"A child's learning is the function more of the characteristics of his classmates than those of the teacher." James Coleman, 1972

Friday, September 11, 2015

The Uncommon School

In mid-19th Century, a radical idea by a tireless school reformer named Horace Mann took hold: publicly funded schools that would provide a quality school and teaching staff for the well-to-do, the working poor, and everyone in between.  That's what would be common about it.  For most of the next 150 years, our nation and states worked toward trying to realize that democratic vision, with varying levels of commitment and enthusiasm.

It wasn't until near the end of the 20th Century that another, quite different education concept became popular among billionaire philanthropists and their political hacks, all of whom sent their own children to the best private schools.  The idea was a publicly-funded corporate, segregated school system for the poor, which would turn black and brown children into compliant robots that could be converted into human capital to feed the economic engines of the corporate state.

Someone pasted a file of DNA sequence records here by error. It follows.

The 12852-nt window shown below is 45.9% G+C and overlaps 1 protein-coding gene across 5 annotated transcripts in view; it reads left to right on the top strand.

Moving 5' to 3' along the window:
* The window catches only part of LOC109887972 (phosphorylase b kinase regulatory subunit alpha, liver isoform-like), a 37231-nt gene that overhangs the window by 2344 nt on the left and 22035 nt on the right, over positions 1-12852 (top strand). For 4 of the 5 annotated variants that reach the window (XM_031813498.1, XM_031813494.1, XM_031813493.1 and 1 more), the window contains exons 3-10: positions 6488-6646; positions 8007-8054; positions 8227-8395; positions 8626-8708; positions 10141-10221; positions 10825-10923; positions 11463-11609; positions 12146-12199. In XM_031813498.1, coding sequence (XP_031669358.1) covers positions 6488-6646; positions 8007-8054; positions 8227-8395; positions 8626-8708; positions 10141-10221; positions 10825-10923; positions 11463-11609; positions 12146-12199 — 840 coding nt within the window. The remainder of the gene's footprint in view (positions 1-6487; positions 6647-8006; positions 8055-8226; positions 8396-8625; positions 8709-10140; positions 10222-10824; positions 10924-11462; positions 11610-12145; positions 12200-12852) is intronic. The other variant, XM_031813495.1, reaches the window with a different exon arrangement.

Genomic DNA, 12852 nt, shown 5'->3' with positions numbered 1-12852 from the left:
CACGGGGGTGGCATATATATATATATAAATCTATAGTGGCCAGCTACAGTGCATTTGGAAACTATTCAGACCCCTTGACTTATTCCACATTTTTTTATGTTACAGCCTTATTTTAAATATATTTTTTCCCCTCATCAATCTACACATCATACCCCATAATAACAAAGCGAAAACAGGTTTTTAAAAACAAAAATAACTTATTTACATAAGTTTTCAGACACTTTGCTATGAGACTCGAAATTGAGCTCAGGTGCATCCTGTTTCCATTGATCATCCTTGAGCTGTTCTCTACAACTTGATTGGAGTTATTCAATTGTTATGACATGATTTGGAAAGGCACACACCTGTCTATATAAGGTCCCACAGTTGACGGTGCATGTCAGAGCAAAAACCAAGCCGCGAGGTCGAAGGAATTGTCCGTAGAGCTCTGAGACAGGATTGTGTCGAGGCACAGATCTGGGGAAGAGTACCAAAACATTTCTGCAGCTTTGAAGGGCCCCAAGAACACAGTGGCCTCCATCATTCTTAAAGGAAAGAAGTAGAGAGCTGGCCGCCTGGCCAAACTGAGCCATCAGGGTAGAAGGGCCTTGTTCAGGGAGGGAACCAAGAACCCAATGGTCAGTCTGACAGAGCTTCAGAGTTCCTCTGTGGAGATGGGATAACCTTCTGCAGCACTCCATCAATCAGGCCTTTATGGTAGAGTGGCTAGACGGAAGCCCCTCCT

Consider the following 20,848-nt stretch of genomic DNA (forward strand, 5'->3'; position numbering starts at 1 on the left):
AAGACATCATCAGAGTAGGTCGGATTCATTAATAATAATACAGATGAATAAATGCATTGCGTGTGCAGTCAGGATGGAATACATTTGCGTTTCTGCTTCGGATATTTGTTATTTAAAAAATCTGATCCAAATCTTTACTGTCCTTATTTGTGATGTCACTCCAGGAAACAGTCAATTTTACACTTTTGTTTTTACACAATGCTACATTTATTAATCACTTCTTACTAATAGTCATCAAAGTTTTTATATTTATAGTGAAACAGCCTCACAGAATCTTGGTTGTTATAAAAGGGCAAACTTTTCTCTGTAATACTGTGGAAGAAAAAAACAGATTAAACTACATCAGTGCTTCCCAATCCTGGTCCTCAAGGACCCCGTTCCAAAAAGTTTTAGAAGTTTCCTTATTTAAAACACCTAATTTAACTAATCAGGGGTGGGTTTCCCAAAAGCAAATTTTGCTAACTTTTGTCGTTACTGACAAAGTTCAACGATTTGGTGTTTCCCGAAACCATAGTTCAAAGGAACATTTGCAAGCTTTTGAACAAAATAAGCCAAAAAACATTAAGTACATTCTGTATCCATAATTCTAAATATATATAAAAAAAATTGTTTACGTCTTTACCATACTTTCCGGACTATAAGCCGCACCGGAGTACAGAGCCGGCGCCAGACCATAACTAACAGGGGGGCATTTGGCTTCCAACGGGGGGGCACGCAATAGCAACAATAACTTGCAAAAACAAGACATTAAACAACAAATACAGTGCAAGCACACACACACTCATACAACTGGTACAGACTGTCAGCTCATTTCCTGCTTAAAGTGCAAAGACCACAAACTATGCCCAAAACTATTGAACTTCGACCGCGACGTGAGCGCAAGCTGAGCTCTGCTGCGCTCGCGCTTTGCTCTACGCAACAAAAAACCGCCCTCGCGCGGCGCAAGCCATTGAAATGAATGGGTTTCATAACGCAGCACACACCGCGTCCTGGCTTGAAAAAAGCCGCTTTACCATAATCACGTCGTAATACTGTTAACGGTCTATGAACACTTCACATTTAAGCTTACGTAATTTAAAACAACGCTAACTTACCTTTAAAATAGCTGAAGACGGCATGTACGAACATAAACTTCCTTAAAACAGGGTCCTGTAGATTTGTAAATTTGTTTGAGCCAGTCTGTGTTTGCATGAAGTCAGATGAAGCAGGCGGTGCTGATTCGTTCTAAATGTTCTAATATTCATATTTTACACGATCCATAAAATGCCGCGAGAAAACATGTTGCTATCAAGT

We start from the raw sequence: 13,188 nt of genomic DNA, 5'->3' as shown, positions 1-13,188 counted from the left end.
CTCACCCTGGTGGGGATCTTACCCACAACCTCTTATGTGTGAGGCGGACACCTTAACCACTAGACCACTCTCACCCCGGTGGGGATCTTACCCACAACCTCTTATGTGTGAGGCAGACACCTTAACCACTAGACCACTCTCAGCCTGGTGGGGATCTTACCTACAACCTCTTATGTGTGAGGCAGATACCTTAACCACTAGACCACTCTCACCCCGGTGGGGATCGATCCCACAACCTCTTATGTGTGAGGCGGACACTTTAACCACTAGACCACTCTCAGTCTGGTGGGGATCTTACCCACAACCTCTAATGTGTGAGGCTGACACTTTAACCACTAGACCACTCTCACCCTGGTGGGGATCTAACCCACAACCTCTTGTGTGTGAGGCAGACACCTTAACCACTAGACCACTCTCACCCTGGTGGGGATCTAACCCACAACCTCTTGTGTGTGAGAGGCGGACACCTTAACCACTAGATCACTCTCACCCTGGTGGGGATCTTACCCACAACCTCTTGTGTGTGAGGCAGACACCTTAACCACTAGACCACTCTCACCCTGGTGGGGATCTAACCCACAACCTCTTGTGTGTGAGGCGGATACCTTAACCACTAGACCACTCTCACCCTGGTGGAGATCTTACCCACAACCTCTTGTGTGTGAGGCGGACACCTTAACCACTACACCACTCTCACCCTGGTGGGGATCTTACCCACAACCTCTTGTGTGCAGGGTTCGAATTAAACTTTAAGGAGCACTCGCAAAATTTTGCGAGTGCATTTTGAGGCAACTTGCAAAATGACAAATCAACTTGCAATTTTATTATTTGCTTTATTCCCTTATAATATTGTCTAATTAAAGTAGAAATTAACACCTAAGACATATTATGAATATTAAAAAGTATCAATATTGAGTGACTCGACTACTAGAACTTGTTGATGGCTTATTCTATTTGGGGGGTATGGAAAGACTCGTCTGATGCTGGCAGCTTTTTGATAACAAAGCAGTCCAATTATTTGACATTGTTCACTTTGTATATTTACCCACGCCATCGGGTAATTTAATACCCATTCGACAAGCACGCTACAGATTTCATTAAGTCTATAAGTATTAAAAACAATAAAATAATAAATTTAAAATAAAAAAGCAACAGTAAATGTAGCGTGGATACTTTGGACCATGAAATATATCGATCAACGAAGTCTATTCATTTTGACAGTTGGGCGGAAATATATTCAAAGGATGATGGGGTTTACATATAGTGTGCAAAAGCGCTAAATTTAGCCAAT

Whether from intentional irony or blind arrogance, one of the founders of these schools, a Harvard MBA named Doug Lemov, actually called his new charter chain Uncommon Schools.  And uncommon they are, in that no middle class or wealthy parent would ever allow their children to be behaviorally brutalized and culturally sterilized like the poor children in Doug's schools, whose parents have been sold a false remedy for a poverty problem that grows worse each year.

Here's one of Doug's model classrooms.  Have a look, and if you see what most people see, after you throw up, call your neighbor and tell her what you saw.  This kind of 21st century robot education should be advertised far and wide.  Only then may the unrelenting shame brought to those who have encouraged and profited from its spread bring an end to this generation's minstrel version of civil rights practices in education.

More of these videos are available on YouTube.